Teva receives approval to market Copaxone in Japan


The Israeli pharmaceutical company has granted Japanese commercial rights to the multiple sclerosis drug to Takeda.

Teva Pharmaceutical Industries Ltd. (NYSE: TEVA; TASE: TEVA) announced today that the the Japanese Ministry of Health, Labour and Welfare has approved once-daily Copaxone (glatiramer acetate injection) 20mg injection for the treatment of multiple sclerosis . The product will be commercialized in Japan by Takeda Pharmaceutical Company Ltd.

In Japan, glatiramer acetate was developed as an Unapproved New Drug by Teva Pharmaceutical K.K., a wholly owned subsidiary of Teva, at the request of Japan's Health Ministry. In March 2013, Takeda and Teva signed an agreement in which Teva granted Takeda the right to commercialize Copaxone in Japan.

Teva Global Specialty Medicines president Rob Koremans said, “Strengthening our offering of specialty medicines in Japan is an important goal for Teva. We are proud to work with Takeda in very close cooperation to make this product available to multiple sclerosis patients and the physicians treating them in Japan. The partnership has been a success and we look forward to making additional specialty medicines available to Japanese patients.”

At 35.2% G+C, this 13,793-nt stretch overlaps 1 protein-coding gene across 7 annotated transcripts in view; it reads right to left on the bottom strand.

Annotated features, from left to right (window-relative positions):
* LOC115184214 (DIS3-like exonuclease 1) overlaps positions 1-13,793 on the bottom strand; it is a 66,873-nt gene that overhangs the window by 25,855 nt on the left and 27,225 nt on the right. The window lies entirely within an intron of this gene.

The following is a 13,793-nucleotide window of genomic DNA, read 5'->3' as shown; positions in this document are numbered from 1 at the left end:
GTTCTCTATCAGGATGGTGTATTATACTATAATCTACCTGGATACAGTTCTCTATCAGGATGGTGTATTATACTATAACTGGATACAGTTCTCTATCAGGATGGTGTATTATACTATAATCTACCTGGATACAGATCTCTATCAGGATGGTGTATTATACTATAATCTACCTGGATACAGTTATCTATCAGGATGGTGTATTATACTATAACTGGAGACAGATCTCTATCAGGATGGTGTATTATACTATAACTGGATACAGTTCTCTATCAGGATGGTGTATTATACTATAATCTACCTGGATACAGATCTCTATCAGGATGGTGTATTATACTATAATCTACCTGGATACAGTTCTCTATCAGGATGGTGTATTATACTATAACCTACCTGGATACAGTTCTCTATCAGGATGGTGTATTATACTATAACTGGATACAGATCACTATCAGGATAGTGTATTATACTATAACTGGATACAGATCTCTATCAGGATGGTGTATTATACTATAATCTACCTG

Japanese approval for Copaxone is based on the safety and efficacy results of an open-label, 52-week clinical trial conducted by Teva Pharmaceutical K.K. in patients with relapsing-remitting multiple sclerosis in Japan as well as the pivotal trial data sets used for approvals in other countries.

Despite the expiration of Copaxone's patent in the US and the availability of generic rivals, Teva's global sales of the multiple sclerosis treatment were a record $1.1 billion in the second quarter of 2015.

Published by Globes [online], Israel business news - - on September 28, 2015

© Copyright of Globes Publisher Itonut (1983) Ltd. 2015

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